“Log Cabin, Palmer Park, – Built on land donated to the city by Ex-Senator Thomas W. Palmer in 1893 and situated north of the city at the extreme terminal of the Woodward Avenue car line, is one of the city’s favorite breathing spots. Its center piece is a log cabin which is an exact reproduction of the home in which Senator Palmer resided when Detroit was a little more than a trading post”
Dear Pearl – I am lonesome for you and baby. Want to see you all awful bad. Hope you are well and happy.
July 12, 1911 and grandparents had now been married a year and the first of their 7 children, my father, was about 1 month old. I’m not sure why Albert is in Detroit. Perhaps trying to figure out where to establish his medical practice. The card is addressed to the house on Fayette so they were still living with Albert’s brothers, Henry and Jacob and Jacob’s wife Gertrude.
Just got back to Detroit, Hope you all are well and happy. Will feel better where I hear from you.
The contents of your letter were very carefully noted and I shall endeavor to answer it in detail. Am sorry that such a letter was necessary but you did perfectly right in asking the questions you did, I had no idea that such thoughts were troubling your mind. You must forgive me dear for mistakes oversights etc. – I have never attempted anything like this before, – I realize now that I have taken too much for granted and have not talked with you over the matter as perhaps I should have done. Now don’t get from what I say that I do not realize the seriousness of what I am about to do – my responsibilities etc.- You know I spoke to you sometime ago about not staying with Gertrude and I thought I go from your reply that it did not matter much about where we stayed and neither was I very choisey about places, just so I could be with you knowing that in time we would be somewhere. Since we did not want our marrying to be general gossip I have refrained for a time asking the people whom I had in mind about rooming. However this morning I talked the matter over with Gertrude and she is more than willing – is rather anxious to have you live with her – and I convinced that it will be just about as congenial a place as will be possible for you to stay now, if agreeable to you, you may plan to live at 910 Lafayette – We’ll talk it all over. – again – you may plan definitely on going to visit my mother.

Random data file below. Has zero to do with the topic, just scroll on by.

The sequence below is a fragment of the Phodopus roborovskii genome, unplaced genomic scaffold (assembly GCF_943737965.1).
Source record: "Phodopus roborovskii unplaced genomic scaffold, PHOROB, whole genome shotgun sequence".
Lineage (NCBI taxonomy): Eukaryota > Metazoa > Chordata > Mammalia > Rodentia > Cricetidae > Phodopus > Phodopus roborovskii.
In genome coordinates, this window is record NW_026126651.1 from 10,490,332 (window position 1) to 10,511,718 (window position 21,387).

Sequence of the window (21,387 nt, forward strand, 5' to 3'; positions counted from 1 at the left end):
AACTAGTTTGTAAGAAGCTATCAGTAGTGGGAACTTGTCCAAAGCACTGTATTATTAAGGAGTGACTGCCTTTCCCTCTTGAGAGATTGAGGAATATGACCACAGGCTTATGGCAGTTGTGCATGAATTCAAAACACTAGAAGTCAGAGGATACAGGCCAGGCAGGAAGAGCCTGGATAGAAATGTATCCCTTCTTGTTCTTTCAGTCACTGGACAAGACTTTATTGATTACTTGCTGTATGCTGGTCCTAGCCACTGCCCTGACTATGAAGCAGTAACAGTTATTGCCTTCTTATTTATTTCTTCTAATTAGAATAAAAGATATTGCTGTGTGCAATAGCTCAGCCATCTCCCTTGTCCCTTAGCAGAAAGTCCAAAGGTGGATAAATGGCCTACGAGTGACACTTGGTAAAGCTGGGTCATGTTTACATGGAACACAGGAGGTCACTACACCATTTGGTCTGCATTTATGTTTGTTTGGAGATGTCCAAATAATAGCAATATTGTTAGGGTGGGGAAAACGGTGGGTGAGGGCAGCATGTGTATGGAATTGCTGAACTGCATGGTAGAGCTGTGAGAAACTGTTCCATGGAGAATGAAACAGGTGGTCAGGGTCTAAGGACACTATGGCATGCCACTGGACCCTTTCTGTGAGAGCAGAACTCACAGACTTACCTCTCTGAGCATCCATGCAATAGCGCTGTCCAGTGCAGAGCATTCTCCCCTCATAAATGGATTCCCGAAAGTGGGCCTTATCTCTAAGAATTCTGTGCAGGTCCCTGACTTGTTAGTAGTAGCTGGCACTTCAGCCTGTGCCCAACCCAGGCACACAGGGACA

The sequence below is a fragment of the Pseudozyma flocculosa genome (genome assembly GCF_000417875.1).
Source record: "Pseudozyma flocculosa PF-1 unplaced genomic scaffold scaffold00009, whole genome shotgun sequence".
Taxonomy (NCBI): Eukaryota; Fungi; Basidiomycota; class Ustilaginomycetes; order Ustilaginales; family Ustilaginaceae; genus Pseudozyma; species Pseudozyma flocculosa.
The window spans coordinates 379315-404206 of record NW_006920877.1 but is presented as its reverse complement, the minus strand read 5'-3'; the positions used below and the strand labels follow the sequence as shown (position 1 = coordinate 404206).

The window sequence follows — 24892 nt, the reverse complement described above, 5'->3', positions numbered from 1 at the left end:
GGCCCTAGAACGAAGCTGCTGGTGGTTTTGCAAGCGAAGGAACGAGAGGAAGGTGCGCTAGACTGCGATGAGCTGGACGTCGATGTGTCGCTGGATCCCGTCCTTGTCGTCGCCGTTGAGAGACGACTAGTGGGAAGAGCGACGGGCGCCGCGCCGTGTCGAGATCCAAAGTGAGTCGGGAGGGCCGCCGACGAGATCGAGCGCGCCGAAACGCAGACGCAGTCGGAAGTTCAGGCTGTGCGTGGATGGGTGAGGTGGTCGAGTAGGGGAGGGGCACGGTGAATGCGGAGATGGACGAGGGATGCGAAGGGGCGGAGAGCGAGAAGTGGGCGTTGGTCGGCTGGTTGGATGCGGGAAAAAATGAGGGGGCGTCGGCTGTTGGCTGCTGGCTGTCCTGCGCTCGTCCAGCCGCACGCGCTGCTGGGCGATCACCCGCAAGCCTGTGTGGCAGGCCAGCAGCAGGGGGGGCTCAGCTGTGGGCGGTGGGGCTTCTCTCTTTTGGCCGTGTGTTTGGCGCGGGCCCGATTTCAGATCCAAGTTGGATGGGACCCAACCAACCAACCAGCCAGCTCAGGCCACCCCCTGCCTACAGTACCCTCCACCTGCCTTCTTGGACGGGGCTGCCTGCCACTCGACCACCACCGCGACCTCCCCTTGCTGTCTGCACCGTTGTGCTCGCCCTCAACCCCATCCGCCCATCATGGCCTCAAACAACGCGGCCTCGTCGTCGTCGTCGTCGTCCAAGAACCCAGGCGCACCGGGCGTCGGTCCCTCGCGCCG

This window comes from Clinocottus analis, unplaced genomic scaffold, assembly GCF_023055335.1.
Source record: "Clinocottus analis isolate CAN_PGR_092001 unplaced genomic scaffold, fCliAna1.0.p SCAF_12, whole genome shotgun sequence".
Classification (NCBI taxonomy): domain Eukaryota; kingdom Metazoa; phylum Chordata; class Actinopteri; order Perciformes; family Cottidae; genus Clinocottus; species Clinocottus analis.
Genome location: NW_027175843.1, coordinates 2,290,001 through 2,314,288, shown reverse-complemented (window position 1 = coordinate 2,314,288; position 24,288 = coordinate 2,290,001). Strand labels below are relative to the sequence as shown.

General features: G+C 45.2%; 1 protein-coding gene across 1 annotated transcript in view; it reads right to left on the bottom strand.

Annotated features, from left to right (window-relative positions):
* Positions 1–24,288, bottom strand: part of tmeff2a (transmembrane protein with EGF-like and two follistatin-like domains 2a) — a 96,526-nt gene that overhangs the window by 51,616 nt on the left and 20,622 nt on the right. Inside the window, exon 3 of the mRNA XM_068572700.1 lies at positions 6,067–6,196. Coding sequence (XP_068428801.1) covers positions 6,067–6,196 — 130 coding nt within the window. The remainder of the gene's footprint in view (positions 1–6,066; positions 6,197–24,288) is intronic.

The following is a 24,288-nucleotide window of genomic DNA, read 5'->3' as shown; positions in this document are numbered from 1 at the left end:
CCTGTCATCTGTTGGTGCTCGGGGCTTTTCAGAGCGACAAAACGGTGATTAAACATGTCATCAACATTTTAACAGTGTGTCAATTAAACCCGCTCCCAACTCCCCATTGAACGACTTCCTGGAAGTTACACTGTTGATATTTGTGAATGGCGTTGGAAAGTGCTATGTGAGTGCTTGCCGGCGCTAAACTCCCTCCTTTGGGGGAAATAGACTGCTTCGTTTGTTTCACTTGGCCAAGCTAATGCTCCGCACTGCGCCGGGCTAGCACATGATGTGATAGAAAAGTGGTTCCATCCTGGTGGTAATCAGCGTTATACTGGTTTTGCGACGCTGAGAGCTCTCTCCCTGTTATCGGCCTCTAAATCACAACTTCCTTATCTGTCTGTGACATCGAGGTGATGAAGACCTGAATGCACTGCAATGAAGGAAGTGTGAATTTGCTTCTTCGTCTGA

You ask about a wedding ring- I believe it is the conventional thing, in conventional weddings. – not by any means in my mind, a necessity.
Do you distinguish between an engagement ring and a wedding ring? I confess that I have never thought of an engagement ring for I thought you want that kept quiet – I had planned giving you a wedding ring after the wedding – but sweetheart it makes no difference to me. If you prefer it before or after you may have your choice. You must tell me all of this when I see you and anything else you must feel free to talk to me about, just as a wife talks to her husband- Now I hope everything is clear.
10 We shall live at 910 Lafayette (if you are willing)
2) We shall go to Athens, Tenn., on a honeymoon.
3) We shall have a ring – when you desire it.
Will let you know when you are to ? meeting when I see you Sunday. Hope you will get to come to choir practice. Your Albert
“In the presence of relatives and immediate friends of the two families Dr. Albert B. Cleage, Interne at the City Dispensary and Miss Pearl D. Reed, 1730 Kenwood avenue, were married at noon Thursday. The Rev. D.F. White of the Witherspoon United Presbyterian church officiated. Immediately after the cremony Dr. and Mrs. Cleage left on their wedding tour, during which they will visit the Appalachian Exposition at Knoxville, Tenn., and points farther south.”